No, that is not a typo in the title. I am asking why the divorce rate is not higher. Why am I asking this question? Because my husband and I are about to celebrate our 36thanniversary and I am absolutely amazed that anybody makes it this long without divorcing. Or committing homicide.
First let me disabuse you all of the common myth that the divorce rate is 50%. This is just plain not true, but like most myths, it gets repeated so often, with absolute certainty on the part of the person saying it, that we all believe it. This frequently quoted statistic is based on comparing the number of marriage certificates issued in any given year with the number of divorces filed in that year. That number indeed hovers around 50%, because the number of people GETTING MARRIED has been going down at the same rate as the number of people getting divorced.
If we count the number of people who are STILL MARRIED in any given year and compare that number to the divorces, we get a very different picture. To get that statistic, however, requires a more complicated and costly process, so it’s only done about every ten years. This data, by the way, is collected by the Center for Disease Control. So I want to know, which is the disease, marriage or divorce? I’m assuming the latter.
But I digress.
When calculated this way–comparing those getting divorced to those still married–the divorce rate in the U.S. peaked in 1979 at 23% and it has been going down very, very gradually ever since. These days it hovers around 20%. Much better odds than 50-50!
I am a psychologist by the way, and I teach developmental psychology, but if you don’t want to believe me, here are some links to check out. Those of you who could care less about these statistics, jump ahead to the good stuff further down.
Good article on the topic at PsychCentral:
Charts and study from Center for Disease Control:
Anyway, so why am I saying the divorce rate is surprisingly low, if it’s actually a lot lower than everybody thinks it is?
Because it just isn’t all that easy to stay married for decade after decade. First we’ve got that whole men-and-women-don’t-really-understand-each-other thing going on. This is mostly because women, in general, like to process things, especially their feelings, out loud. Men are more inclined to mull things over in their own heads. Also men are more action-oriented; they like to fix things. (More on these differences in a later post.)
She says: What’s wrong, honey?
She says: Something really upsetting happened at work today.
Neither approach is right or wrong; they’re just different. But we don’t get that these differences exist and we keep expecting our mates to react to things the way we do. And then we get hurt and/or angry when s/he doesn’t understand where we’re coming from.
Okay, now throw the stress of parenthood into the marriage mix. Are we clueless about what we are getting into there, or what? But then again, if we weren’t clueless, the species would have died out by now. If we knew in advance how hard parenting is, nobody would do it!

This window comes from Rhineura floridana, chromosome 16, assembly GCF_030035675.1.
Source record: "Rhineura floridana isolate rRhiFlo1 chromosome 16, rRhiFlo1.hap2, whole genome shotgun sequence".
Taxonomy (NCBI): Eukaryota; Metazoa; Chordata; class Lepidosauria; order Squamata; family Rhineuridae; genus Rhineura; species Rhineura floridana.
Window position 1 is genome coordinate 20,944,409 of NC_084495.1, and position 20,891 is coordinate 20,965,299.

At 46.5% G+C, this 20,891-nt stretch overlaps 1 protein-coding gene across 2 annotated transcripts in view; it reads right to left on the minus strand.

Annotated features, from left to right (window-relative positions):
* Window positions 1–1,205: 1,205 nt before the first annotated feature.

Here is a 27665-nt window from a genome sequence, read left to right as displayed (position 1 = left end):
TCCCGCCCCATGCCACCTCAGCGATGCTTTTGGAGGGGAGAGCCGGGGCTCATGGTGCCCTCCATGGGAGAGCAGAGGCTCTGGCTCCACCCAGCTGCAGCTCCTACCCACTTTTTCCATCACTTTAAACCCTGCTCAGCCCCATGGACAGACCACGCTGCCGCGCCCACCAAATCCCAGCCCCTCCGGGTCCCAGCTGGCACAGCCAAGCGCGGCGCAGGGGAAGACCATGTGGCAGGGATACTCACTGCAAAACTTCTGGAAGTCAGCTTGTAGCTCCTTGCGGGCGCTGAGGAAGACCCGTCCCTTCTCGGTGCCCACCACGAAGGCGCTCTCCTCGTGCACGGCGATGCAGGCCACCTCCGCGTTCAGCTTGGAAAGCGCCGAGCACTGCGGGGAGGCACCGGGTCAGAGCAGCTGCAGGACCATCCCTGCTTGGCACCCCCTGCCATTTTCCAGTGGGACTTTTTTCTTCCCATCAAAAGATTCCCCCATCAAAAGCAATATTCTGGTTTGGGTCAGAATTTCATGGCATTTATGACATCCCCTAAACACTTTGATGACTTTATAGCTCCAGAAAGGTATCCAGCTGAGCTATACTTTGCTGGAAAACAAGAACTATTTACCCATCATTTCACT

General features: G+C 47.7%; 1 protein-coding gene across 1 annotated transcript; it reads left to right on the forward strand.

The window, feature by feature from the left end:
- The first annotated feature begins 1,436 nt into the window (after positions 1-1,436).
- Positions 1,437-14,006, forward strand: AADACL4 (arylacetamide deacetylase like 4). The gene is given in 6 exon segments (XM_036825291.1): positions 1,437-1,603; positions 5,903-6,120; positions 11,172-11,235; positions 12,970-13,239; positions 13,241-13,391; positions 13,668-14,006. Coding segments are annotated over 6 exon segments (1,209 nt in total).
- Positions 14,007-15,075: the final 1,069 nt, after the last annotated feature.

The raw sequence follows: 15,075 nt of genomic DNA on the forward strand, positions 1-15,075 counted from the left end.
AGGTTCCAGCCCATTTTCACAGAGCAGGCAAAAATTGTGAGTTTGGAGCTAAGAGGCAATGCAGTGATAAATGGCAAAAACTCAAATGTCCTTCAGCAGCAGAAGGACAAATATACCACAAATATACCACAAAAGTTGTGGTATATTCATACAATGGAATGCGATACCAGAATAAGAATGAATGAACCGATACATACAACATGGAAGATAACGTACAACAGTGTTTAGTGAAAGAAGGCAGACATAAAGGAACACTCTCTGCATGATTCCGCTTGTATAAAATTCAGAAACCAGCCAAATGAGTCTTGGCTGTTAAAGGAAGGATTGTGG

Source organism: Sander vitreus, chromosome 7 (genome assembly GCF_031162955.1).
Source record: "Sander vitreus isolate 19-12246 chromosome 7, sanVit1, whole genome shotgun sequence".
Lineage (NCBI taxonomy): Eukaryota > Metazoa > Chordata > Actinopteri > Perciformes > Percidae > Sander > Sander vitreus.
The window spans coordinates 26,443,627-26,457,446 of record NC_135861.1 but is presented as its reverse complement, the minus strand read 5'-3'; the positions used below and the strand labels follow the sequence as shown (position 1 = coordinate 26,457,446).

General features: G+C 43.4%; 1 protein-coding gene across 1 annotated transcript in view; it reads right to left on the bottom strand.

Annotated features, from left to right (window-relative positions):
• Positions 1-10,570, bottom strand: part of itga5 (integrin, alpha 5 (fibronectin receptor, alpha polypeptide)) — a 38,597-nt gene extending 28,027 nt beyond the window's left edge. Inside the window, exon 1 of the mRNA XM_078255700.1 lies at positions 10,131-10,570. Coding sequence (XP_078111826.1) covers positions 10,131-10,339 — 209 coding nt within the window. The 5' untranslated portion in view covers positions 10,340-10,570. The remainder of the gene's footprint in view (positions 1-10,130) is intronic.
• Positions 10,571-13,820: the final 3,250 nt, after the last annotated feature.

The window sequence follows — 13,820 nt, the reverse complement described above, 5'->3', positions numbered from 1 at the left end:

This is me at three months old; would you look at that hair!
Then we’ve got the whole aging process (more on this next week, cuz I’ve got a birthday coming up, and it’s a biggie!) And the fact that people change over time, as they experience new and different things. We don’t always change at the same rate or in the same ways as our partners do, however.
It takes a lot of work to stay on the same wavelength. And we should keep in mind that marriage was invented back when the average lifespan was twenty-five years! As recently as the early 1900’s, one partner or the other was bound to die after a couple of decades–from childbirth, disease or a cattle stampede. And I can’t help but suspect that, before the days of modern forensics, a certain number of household accidents were early versions of a Reno-quickie divorce.
So how have hubby and I made it this long? First, you’ve got the making-the-right-choice-to-begin-with factor. We lucked out here, or perhaps it was divine intervention, because I had definitely dated my share of losers before he came along.
The most important part of making that right choice is marrying someone who shares your values. You don’t have to have all the same interests or even come from the same background or ethnic group. But you do need to care about the same things in life. And fortunately we do.
Probably the single most important factor in surviving marriage over the long haul is communication. You gotta talk to each other, every day, about the little stuff and the big stuff, and about how you feel about things. It’s real easy to get out of the habit of doing this, or to decide that a certain subject is just too painful, or will start a fight, so you don’t go there.
Study after study has found that the single most important factor in marital satisfaction is that both spouses consider their partner to be their best friend.
So Happy Anniversary to my best friend! I hope we have many more, but I’m not taking anything for granted, because marriage is hard work.
When you stop laughing at hubby’s funny-looking tuxedo, please let me know what you think are the important aspects of keeping a relationship strong?
(Kassandra Lamb is a retired psychotherapist turned mystery writer. She writes the Kate Huntington mystery series.)